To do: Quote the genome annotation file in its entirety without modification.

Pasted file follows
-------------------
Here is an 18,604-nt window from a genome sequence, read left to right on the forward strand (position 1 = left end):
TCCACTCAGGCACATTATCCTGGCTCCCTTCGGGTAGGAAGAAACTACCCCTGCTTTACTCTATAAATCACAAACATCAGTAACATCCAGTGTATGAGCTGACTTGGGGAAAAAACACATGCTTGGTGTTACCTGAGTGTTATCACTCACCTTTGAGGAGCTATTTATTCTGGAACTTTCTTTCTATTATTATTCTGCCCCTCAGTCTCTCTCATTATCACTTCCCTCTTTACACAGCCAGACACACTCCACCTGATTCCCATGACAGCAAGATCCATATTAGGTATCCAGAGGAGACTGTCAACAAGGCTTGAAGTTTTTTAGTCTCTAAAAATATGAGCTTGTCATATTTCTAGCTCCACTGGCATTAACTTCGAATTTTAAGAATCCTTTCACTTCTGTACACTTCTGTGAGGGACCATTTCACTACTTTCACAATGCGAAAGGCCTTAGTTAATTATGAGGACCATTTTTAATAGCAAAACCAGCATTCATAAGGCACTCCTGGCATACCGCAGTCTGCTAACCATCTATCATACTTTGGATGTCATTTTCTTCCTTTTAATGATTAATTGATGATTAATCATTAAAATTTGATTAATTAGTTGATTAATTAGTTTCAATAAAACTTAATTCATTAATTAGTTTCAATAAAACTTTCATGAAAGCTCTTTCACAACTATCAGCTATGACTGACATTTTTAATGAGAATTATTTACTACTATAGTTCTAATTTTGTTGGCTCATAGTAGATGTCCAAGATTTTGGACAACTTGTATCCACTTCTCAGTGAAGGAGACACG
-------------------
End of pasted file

Here is an 18,604-nt window from a genome sequence, read left to right on the forward strand (position 1 = left end):
TCCACTCAGGCACATTATCCTGGCTCCCTTCGGGTAGGAAGAAACTACCCCTGCTTTACTCTATAAATCACAAACATCAGTAACATCCAGTGTATGAGCTGACTTGGGGAAAAAACACATGCTTGGTGTTACCTGAGTGTTATCACTCACCTTTGAGGAGCTATTTATTCTGGAACTTTCTTTCTATTATTATTCTGCCCCTCAGTCTCTCTCATTATCACTTCCCTCTTTACACAGCCAGACACACTCCACCTGATTCCCATGACAGCAAGATCCATATTAGGTATCCAGAGGAGACTGTCAACAAGGCTTGAAGTTTTTTAGTCTCTAAAAATATGAGCTTGTCATATTTCTAGCTCCACTGGCATTAACTTCGAATTTTAAGAATCCTTTCACTTCTGTACACTTCTGTGAGGGACCATTTCACTACTTTCACAATGCGAAAGGCCTTAGTTAATTATGAGGACCATTTTTAATAGCAAAACCAGCATTCATAAGGCACTCCTGGCATACCGCAGTCTGCTAACCATCTATCATACTTTGGATGTCATTTTCTTCCTTTTAATGATTAATTGATGATTAATCATTAAAATTTGATTAATTAGTTGATTAATTAGTTTCAATAAAACTTAATTCATTAATTAGTTTCAATAAAACTTTCATGAAAGCTCTTTCACAACTATCAGCTATGACTGACATTTTTAATGAGAATTATTTACTACTATAGTTCTAATTTTGTTGGCTCATAGTAGATGTCCAAGATTTTGGACAACTTGTATCCACTTCTCAGTGAAGGAGACACG